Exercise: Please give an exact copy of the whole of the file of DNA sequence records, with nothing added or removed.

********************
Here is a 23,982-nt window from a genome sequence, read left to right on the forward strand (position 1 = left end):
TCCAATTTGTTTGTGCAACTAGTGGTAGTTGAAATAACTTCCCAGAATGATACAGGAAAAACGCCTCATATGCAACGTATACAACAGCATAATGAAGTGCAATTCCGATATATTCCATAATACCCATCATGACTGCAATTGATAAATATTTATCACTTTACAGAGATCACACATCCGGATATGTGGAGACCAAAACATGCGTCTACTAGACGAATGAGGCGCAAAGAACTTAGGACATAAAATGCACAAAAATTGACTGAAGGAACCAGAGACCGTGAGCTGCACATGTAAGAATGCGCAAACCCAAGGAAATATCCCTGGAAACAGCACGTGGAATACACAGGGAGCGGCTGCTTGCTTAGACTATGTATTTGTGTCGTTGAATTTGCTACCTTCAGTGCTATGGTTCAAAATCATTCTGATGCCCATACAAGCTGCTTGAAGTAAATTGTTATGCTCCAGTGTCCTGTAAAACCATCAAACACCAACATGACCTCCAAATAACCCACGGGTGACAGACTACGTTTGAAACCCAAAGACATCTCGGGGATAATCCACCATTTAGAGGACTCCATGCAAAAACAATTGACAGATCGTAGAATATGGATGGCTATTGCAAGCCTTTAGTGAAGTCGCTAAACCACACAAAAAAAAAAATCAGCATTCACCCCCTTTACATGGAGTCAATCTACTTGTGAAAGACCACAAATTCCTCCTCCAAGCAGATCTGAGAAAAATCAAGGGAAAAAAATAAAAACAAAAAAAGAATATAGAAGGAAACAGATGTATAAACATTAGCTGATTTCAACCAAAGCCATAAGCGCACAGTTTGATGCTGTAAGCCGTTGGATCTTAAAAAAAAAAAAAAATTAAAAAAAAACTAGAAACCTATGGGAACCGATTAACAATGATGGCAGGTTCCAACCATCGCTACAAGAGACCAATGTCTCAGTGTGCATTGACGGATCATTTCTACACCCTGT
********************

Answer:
Here is a 23,982-nt window from a genome sequence, read left to right on the forward strand (position 1 = left end):
TCCAATTTGTTTGTGCAACTAGTGGTAGTTGAAATAACTTCCCAGAATGATACAGGAAAAACGCCTCATATGCAACGTATACAACAGCATAATGAAGTGCAATTCCGATATATTCCATAATACCCATCATGACTGCAATTGATAAATATTTATCACTTTACAGAGATCACACATCCGGATATGTGGAGACCAAAACATGCGTCTACTAGACGAATGAGGCGCAAAGAACTTAGGACATAAAATGCACAAAAATTGACTGAAGGAACCAGAGACCGTGAGCTGCACATGTAAGAATGCGCAAACCCAAGGAAATATCCCTGGAAACAGCACGTGGAATACACAGGGAGCGGCTGCTTGCTTAGACTATGTATTTGTGTCGTTGAATTTGCTACCTTCAGTGCTATGGTTCAAAATCATTCTGATGCCCATACAAGCTGCTTGAAGTAAATTGTTATGCTCCAGTGTCCTGTAAAACCATCAAACACCAACATGACCTCCAAATAACCCACGGGTGACAGACTACGTTTGAAACCCAAAGACATCTCGGGGATAATCCACCATTTAGAGGACTCCATGCAAAAACAATTGACAGATCGTAGAATATGGATGGCTATTGCAAGCCTTTAGTGAAGTCGCTAAACCACACAAAAAAAAAAATCAGCATTCACCCCCTTTACATGGAGTCAATCTACTTGTGAAAGACCACAAATTCCTCCTCCAAGCAGATCTGAGAAAAATCAAGGGAAAAAAATAAAAACAAAAAAAGAATATAGAAGGAAACAGATGTATAAACATTAGCTGATTTCAACCAAAGCCATAAGCGCACAGTTTGATGCTGTAAGCCGTTGGATCTTAAAAAAAAAAAAAAATTAAAAAAAAACTAGAAACCTATGGGAACCGATTAACAATGATGGCAGGTTCCAACCATCGCTACAAGAGACCAATGTCTCAGTGTGCATTGACGGATCATTTCTACACCCTGT